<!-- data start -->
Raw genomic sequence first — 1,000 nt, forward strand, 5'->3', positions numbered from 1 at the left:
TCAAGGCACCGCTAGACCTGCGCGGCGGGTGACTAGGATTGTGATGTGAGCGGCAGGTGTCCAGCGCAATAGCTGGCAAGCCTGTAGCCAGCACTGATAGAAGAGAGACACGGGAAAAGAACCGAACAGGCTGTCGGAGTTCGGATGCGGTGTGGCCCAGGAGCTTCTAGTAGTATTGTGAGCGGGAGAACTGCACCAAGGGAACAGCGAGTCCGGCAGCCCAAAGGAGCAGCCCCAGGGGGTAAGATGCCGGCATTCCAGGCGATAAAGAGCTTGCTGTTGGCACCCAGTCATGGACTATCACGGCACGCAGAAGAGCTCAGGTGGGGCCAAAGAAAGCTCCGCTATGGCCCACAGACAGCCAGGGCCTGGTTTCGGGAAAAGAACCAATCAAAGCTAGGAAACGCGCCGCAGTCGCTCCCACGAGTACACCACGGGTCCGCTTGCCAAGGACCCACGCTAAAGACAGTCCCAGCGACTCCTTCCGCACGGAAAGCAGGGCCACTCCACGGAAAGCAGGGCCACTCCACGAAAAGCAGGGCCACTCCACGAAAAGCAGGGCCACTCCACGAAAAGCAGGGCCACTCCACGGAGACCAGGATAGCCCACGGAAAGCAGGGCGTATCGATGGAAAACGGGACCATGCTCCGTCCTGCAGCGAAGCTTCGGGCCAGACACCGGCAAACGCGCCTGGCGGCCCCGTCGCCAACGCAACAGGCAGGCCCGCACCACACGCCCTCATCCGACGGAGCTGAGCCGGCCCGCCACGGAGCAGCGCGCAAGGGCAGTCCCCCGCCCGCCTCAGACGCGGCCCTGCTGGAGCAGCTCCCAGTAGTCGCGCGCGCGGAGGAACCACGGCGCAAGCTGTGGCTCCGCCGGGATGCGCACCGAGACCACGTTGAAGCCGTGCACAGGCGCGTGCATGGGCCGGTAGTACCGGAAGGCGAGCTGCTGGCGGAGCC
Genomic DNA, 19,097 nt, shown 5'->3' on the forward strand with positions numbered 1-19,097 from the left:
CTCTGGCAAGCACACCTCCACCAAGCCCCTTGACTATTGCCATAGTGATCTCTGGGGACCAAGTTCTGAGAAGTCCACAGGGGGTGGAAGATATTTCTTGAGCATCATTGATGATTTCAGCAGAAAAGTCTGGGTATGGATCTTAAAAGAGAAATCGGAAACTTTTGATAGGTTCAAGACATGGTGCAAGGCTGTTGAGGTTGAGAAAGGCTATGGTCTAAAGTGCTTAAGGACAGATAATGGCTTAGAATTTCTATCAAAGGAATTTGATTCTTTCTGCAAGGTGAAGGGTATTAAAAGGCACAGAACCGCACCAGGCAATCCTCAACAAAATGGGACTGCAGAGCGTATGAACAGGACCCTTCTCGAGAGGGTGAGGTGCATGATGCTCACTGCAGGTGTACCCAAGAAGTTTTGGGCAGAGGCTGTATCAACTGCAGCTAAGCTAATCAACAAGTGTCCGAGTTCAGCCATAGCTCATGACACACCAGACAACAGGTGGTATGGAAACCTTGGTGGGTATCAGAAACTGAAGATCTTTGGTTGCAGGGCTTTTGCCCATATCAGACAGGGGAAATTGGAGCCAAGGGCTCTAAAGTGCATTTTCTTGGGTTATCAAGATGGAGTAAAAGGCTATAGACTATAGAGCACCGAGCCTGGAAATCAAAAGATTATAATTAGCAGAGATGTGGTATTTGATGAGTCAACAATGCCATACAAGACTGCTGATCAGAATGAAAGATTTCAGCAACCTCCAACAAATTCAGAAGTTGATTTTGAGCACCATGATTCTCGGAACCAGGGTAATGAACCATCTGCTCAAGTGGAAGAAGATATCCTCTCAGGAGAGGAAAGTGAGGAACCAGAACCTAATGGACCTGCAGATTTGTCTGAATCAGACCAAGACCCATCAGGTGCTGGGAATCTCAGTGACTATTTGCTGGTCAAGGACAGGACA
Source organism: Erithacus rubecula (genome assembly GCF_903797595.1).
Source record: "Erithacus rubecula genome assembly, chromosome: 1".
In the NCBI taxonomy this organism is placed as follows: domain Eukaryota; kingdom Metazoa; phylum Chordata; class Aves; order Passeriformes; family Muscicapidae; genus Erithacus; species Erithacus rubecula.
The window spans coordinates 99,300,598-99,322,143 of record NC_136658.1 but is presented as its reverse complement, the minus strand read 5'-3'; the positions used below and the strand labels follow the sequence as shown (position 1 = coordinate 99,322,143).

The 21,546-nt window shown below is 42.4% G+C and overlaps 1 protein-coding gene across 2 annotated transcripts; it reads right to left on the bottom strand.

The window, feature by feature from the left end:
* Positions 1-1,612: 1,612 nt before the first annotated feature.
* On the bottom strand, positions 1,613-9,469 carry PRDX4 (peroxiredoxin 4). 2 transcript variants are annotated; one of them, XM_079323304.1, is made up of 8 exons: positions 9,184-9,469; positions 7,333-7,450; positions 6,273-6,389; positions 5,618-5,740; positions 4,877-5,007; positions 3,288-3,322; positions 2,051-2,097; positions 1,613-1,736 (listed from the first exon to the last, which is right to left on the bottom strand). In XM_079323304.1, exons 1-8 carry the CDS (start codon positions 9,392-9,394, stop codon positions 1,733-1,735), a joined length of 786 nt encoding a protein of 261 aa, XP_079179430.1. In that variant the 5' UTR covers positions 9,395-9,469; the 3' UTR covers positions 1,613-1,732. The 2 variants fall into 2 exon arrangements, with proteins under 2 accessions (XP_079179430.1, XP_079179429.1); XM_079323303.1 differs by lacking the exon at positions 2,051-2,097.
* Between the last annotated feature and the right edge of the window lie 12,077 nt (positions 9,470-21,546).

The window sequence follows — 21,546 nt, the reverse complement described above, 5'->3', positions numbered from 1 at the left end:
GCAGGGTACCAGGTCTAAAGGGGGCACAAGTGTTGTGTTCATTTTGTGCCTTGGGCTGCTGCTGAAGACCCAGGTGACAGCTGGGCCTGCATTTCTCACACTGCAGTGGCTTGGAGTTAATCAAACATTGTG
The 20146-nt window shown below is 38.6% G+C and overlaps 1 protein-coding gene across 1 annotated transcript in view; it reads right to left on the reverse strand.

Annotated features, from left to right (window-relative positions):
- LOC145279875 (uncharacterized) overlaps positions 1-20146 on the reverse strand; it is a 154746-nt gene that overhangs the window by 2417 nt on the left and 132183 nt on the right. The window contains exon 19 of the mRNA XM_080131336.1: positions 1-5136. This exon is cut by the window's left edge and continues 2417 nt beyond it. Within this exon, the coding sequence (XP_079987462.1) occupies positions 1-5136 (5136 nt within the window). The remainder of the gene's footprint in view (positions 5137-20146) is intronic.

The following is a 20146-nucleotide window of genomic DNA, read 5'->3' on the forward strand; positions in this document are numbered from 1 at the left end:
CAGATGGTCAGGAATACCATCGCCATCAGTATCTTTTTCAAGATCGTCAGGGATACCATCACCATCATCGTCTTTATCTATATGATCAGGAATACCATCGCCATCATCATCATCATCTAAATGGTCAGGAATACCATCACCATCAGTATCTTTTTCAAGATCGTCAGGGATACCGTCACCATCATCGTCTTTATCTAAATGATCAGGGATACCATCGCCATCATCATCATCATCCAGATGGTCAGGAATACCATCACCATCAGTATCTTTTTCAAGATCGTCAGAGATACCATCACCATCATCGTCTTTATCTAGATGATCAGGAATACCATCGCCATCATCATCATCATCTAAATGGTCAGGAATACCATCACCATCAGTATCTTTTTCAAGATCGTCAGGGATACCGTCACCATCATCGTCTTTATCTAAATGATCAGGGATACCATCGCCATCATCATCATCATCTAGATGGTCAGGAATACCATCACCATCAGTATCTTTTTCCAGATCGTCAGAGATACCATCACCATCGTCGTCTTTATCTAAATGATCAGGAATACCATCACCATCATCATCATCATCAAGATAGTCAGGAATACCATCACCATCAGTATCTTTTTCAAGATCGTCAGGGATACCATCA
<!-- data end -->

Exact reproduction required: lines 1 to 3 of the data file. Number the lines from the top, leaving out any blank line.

Raw genomic sequence first — 1,000 nt, forward strand, 5'->3', positions numbered from 1 at the left:
TCAAGGCACCGCTAGACCTGCGCGGCGGGTGACTAGGATTGTGATGTGAGCGGCAGGTGTCCAGCGCAATAGCTGGCAAGCCTGTAGCCAGCACTGATAGAAGAGAGACACGGGAAAAGAACCGAACAGGCTGTCGGAGTTCGGATGCGGTGTGGCCCAGGAGCTTCTAGTAGTATTGTGAGCGGGAGAACTGCACCAAGGGAACAGCGAGTCCGGCAGCCCAAAGGAGCAGCCCCAGGGGGTAAGATGCCGGCATTCCAGGCGATAAAGAGCTTGCTGTTGGCACCCAGTCATGGACTATCACGGCACGCAGAAGAGCTCAGGTGGGGCCAAAGAAAGCTCCGCTATGGCCCACAGACAGCCAGGGCCTGGTTTCGGGAAAAGAACCAATCAAAGCTAGGAAACGCGCCGCAGTCGCTCCCACGAGTACACCACGGGTCCGCTTGCCAAGGACCCACGCTAAAGACAGTCCCAGCGACTCCTTCCGCACGGAAAGCAGGGCCACTCCACGGAAAGCAGGGCCACTCCACGAAAAGCAGGGCCACTCCACGAAAAGCAGGGCCACTCCACGAAAAGCAGGGCCACTCCACGGAGACCAGGATAGCCCACGGAAAGCAGGGCGTATCGATGGAAAACGGGACCATGCTCCGTCCTGCAGCGAAGCTTCGGGCCAGACACCGGCAAACGCGCCTGGCGGCCCCGTCGCCAACGCAACAGGCAGGCCCGCACCACACGCCCTCATCCGACGGAGCTGAGCCGGCCCGCCACGGAGCAGCGCGCAAGGGCAGTCCCCCGCCCGCCTCAGACGCGGCCCTGCTGGAGCAGCTCCCAGTAGTCGCGCGCGCGGAGGAACCACGGCGCAAGCTGTGGCTCCGCCGGGATGCGCACCGAGACCACGTTGAAGCCGTGCACAGGCGCGTGCATGGGCCGGTAGTACCGGAAGGCGAGCTGCTGGCGGAGCC
Genomic DNA, 19,097 nt, shown 5'->3' on the forward strand with positions numbered 1-19,097 from the left: